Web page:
* * * * *

For many trans people, to pass is to survive. So the question becomes: To pass as what? Answering this question for me requires a complex algorithm involving the individual with whom I am interacting, the background I assume they have, the environment (socially and politically), and how generally uncomfortable I am already feeling. I must feel very safe in my environment to locate myself proudly as non-binary. In her essay entitled “The Aesthetics of Silence,” referenced within Peter Elbows’ piece, Susan Sontag writes of silence’s many uses. As she explains, “Silence keeps things ‘open’” (Sontag 19-20). 

A waiter repeatedly calls me “sir” at a fancy, traditional Italian restaurant. I do not fear physical harm, but I do not like to break the rules, of which he has many. I think: “If he has said it so many times and with such emphasis, he must really care.” So I lower my voice for as long as I can, passing as male until the lie hurts too much and I fall silent. I always pass in my silence. It is a complicated silence—one that is imposed technically by myself, though I am forced to do so because of others around me. Perhaps I choose this silencing to avoid more forceful, violent silencing in the hands of the listener.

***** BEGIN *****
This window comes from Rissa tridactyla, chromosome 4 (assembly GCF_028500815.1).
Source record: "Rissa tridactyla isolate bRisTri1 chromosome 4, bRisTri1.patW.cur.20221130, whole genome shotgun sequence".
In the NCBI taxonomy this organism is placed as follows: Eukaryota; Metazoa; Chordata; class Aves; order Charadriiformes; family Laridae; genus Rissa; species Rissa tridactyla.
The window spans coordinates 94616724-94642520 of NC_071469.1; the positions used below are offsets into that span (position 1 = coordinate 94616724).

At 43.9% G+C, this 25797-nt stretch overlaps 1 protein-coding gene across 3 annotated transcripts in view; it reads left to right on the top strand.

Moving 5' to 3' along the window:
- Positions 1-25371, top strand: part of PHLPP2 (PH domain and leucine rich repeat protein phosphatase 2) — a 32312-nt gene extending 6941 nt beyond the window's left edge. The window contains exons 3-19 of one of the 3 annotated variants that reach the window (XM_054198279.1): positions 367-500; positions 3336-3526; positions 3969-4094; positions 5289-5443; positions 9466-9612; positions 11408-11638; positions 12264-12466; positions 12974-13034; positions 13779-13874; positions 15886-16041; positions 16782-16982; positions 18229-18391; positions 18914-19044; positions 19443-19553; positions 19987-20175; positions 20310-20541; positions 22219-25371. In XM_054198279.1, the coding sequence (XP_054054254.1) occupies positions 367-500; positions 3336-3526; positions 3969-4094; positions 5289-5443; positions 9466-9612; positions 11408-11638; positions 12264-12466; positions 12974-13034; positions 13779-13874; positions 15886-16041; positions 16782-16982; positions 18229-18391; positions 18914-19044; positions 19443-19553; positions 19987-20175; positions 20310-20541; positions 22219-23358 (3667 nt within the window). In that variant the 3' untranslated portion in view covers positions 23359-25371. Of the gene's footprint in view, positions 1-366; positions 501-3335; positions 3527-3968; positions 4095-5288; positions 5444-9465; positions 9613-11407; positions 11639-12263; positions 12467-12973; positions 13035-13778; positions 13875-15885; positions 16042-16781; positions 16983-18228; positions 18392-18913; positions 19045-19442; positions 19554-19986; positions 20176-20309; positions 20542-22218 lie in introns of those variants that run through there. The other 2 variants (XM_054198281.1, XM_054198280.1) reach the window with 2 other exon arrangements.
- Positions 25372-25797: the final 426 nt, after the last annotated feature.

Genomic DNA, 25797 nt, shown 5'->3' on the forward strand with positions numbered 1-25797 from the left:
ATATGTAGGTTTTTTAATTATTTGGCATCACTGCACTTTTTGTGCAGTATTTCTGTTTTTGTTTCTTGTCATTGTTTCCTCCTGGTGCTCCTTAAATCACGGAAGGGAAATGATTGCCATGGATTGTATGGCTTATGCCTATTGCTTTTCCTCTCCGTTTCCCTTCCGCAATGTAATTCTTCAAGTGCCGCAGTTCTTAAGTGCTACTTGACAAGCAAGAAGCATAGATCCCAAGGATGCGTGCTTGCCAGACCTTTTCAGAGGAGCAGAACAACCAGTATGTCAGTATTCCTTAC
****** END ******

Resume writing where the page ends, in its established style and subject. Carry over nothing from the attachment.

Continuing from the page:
But when I break the silence—when I speak—I choose to locate myself proudly as non-binary. This is unavoidable, whether the listener knows what it means or not. The femininity of my voice will always appear in stark contrast to the masculinity of my presentation, making passing at the very least complicated, if not altogether impossible. Silence asks nothing of me, and very often in these transactional instances, nothing more is asked of me than silence. Beautiful, genderless silence.



Works Cited

Elbow, Peter. “Silence: A Collage.” Everyone Can Write: Essays Toward a Hopeful Theory of Writing and Teaching Writing. Cary, NC, USA: Oxford UP, 2000. 173-82. Print.

Markus, Hazel Rose. “Speech and Silence: An Analysis of the Cultural Practice of Talking.” Beyond Silenced Voices: Class, Race, and Gender in United States Schools. By Heejung S. Kim. Revised ed. Albany: SUNY, 2005. 181-96. Print.


Anne Dalke's picture

You decided that you need to extend the personal part of this.
Figure out what passing means to me (does it only refer to binary identities)?
Push back on the notion that silence always keeps things open: might it sometimes (when you are with others, who have binary assumptions) allow for passive acceptance of what is assumed?
Is the difference here about choosing and being imposed upon?
There is the question of surgery...what does it mean to take such a drastic action to further presentation, in a way that pushes toward passing in a binary? Might that change silence with others? Will it push more vocalization, more explanation?